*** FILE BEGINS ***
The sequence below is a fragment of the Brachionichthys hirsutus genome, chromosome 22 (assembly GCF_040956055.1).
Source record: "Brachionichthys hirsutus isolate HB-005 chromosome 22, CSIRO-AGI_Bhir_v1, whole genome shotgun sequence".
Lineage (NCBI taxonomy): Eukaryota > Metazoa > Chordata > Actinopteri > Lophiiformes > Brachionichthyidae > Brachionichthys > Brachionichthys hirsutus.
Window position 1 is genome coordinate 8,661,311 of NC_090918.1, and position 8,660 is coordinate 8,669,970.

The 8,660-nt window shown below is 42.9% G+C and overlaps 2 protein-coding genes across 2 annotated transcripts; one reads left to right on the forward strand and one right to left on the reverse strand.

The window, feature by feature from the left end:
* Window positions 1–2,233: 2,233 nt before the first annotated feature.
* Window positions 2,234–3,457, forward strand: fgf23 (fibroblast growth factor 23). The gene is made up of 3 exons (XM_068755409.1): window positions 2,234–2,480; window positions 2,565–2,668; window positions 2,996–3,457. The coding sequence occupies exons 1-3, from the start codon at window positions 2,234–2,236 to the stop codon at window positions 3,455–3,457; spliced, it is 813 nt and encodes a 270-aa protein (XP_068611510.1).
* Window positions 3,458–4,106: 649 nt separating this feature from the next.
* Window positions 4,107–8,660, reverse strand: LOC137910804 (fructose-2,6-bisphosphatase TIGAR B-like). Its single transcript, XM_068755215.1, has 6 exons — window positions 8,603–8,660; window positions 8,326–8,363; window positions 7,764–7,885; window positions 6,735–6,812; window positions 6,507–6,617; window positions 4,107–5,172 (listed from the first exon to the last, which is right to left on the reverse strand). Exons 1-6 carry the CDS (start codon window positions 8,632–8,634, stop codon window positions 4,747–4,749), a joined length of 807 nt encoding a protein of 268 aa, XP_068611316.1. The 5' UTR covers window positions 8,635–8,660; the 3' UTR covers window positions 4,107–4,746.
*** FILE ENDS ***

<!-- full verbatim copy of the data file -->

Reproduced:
The sequence below is a fragment of the Brachionichthys hirsutus genome, chromosome 22 (assembly GCF_040956055.1).
Source record: "Brachionichthys hirsutus isolate HB-005 chromosome 22, CSIRO-AGI_Bhir_v1, whole genome shotgun sequence".
Lineage (NCBI taxonomy): Eukaryota > Metazoa > Chordata > Actinopteri > Lophiiformes > Brachionichthyidae > Brachionichthys > Brachionichthys hirsutus.
Window position 1 is genome coordinate 8,661,311 of NC_090918.1, and position 8,660 is coordinate 8,669,970.

The 8,660-nt window shown below is 42.9% G+C and overlaps 2 protein-coding genes across 2 annotated transcripts; one reads left to right on the forward strand and one right to left on the reverse strand.

The window, feature by feature from the left end:
* Window positions 1–2,233: 2,233 nt before the first annotated feature.
* Window positions 2,234–3,457, forward strand: fgf23 (fibroblast growth factor 23). The gene is made up of 3 exons (XM_068755409.1): window positions 2,234–2,480; window positions 2,565–2,668; window positions 2,996–3,457. The coding sequence occupies exons 1-3, from the start codon at window positions 2,234–2,236 to the stop codon at window positions 3,455–3,457; spliced, it is 813 nt and encodes a 270-aa protein (XP_068611510.1).
* Window positions 3,458–4,106: 649 nt separating this feature from the next.
* Window positions 4,107–8,660, reverse strand: LOC137910804 (fructose-2,6-bisphosphatase TIGAR B-like). Its single transcript, XM_068755215.1, has 6 exons — window positions 8,603–8,660; window positions 8,326–8,363; window positions 7,764–7,885; window positions 6,735–6,812; window positions 6,507–6,617; window positions 4,107–5,172 (listed from the first exon to the last, which is right to left on the reverse strand). Exons 1-6 carry the CDS (start codon window positions 8,632–8,634, stop codon window positions 4,747–4,749), a joined length of 807 nt encoding a protein of 268 aa, XP_068611316.1. The 5' UTR covers window positions 8,635–8,660; the 3' UTR covers window positions 4,107–4,746.